[Somehow Blogger set this to post at 11:58pm (midnight) instead of 12:00pm (noon). Sorry about the delay.]
As promised in the post about Nepean Point, here is a photo of the controversial sculpture One Hundred Foot Line by New York artist Roxy Paine. Part of the controversy, aside from the regular complaining about the National Gallery of Canada spending money on art by non-Canadian artists, was a series of complaints by a certain Ottawa Citizen columnist that At 10 storeys, it screams and distracts from the star structures of that area, the Parliament Buildings. It is completely out of context.
However, As I mentioned in a photo in the previous post, about the only place you can see both the Paine sculpture and the Parliament buildings is from Nepean Point, and even then they're in opposite directions.
As for "out of context", nearly any photo of the Line from Nepean Point shows a number of other vertical interventions far less attractive (though admittedly less expensive) than the sculpture:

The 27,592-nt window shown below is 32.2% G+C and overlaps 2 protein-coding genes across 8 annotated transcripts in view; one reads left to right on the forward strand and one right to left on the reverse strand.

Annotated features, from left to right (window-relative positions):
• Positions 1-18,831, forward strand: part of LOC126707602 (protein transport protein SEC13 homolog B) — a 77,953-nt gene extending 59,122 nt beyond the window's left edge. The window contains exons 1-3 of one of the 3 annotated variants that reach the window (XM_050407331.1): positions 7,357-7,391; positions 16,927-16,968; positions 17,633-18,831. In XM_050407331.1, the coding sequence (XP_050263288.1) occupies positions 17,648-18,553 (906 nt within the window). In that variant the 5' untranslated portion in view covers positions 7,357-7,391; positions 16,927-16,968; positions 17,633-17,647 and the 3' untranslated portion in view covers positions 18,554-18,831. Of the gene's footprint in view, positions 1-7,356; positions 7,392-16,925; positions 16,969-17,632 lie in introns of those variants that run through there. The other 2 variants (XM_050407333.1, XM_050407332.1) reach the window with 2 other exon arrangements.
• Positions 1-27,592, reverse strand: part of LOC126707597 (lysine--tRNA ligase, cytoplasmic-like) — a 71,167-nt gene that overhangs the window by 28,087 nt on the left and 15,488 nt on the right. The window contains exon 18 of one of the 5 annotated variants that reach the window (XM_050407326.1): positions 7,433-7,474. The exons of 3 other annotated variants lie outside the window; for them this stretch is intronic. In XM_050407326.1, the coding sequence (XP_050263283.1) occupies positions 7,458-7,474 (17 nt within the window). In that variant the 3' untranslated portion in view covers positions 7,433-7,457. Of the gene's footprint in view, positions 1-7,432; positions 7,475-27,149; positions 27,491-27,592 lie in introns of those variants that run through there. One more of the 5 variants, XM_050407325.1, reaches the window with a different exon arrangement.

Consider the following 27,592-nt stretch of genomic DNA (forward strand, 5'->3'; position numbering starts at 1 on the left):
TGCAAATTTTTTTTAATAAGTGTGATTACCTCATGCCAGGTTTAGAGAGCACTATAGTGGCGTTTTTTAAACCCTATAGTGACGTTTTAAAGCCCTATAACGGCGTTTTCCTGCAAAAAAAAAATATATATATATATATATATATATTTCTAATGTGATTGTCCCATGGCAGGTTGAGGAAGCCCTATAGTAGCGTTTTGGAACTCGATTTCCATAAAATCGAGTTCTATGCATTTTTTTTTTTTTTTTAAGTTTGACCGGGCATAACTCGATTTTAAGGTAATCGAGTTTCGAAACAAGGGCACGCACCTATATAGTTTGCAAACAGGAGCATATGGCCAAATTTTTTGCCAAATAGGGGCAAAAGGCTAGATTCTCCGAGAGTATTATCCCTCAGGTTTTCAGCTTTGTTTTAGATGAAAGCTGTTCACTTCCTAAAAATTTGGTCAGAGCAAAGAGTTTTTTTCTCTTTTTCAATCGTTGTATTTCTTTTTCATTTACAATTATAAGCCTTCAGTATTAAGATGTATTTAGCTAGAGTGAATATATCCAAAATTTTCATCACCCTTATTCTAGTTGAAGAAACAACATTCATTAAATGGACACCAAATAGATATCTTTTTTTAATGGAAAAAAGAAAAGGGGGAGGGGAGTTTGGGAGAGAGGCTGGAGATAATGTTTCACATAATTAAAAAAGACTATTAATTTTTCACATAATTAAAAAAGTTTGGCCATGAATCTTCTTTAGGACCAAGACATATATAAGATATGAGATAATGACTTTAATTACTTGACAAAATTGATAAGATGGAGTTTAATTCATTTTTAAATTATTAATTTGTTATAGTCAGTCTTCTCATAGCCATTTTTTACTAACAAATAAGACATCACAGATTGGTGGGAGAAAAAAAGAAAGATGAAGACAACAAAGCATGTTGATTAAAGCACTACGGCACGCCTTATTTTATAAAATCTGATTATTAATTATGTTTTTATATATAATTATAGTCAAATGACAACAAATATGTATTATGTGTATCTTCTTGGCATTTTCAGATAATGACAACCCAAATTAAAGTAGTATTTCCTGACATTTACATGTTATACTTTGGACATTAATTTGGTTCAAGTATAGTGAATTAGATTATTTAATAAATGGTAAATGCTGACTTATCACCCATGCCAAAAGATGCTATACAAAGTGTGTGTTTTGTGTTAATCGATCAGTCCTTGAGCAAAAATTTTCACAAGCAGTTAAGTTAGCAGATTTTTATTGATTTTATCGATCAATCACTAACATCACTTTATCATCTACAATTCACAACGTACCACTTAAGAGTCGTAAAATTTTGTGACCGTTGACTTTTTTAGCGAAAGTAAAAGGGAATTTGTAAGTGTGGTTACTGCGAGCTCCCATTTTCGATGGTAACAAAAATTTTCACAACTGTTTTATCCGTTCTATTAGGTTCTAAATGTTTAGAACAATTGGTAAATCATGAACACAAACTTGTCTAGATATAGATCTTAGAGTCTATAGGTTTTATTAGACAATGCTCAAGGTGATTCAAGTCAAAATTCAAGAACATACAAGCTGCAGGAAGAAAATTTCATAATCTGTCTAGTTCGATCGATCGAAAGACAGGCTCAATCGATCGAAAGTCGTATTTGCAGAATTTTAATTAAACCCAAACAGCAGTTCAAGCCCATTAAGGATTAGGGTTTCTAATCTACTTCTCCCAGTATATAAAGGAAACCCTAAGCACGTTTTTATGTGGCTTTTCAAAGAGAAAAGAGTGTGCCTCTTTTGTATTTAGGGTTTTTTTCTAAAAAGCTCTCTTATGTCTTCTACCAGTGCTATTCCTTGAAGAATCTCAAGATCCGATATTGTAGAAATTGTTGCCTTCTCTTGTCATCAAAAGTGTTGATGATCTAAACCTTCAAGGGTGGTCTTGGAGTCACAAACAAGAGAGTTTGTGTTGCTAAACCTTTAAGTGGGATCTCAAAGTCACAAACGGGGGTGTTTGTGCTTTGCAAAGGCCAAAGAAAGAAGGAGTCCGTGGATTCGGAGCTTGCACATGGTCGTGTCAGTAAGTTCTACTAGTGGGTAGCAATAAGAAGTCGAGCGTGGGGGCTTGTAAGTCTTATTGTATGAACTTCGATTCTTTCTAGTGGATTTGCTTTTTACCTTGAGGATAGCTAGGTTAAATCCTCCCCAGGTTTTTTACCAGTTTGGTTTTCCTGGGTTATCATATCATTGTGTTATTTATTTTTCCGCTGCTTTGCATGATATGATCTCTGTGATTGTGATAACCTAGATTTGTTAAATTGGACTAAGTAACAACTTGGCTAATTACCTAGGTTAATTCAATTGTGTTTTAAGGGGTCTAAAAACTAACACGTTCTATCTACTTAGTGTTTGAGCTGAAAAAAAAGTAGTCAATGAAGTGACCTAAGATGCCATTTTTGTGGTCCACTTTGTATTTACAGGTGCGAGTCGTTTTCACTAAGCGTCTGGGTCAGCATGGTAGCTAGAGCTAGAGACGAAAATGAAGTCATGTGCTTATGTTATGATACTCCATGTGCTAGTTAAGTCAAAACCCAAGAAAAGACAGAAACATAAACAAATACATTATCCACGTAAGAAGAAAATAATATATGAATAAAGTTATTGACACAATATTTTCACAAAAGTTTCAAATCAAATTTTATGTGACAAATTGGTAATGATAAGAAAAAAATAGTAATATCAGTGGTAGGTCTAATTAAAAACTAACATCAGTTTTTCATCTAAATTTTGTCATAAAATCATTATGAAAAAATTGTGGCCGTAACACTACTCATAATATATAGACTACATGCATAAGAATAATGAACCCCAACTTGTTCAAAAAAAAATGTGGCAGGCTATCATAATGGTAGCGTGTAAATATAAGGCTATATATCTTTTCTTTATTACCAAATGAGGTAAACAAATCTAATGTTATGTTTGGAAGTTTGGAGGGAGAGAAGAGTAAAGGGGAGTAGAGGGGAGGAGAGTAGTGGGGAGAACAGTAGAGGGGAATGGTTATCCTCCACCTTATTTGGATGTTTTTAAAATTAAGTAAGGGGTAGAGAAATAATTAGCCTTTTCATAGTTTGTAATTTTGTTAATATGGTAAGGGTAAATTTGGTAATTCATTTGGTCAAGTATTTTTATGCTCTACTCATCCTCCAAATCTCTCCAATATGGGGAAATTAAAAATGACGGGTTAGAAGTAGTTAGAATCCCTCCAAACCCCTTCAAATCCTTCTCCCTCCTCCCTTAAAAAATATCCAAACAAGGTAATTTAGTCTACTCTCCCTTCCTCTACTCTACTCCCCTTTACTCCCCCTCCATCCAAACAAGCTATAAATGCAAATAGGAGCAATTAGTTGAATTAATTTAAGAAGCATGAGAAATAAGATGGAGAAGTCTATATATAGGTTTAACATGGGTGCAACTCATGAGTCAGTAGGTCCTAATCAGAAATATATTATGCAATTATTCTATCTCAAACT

Just to give you an example of how obtrusive they are, I had to put my camera on a timer and stick it out as far as I could reach on my tripod just to get the Line and the National Art Gallery atrium in the same shot without a post or lamp in the way. You can just make out the tip of the restroom facility on the right at the base of the hill in both photos.
I think it looks pretty good, actually. It pretty much dominates the skyline but there's nothing else of visual interest in this direction from which it might distract. At any other angle (i.e. at ground level), the only thing you can see beyond it is trees and sky. And on a day like this one, it quite effectively disappears into the sky as though it went all the way up to the clouds.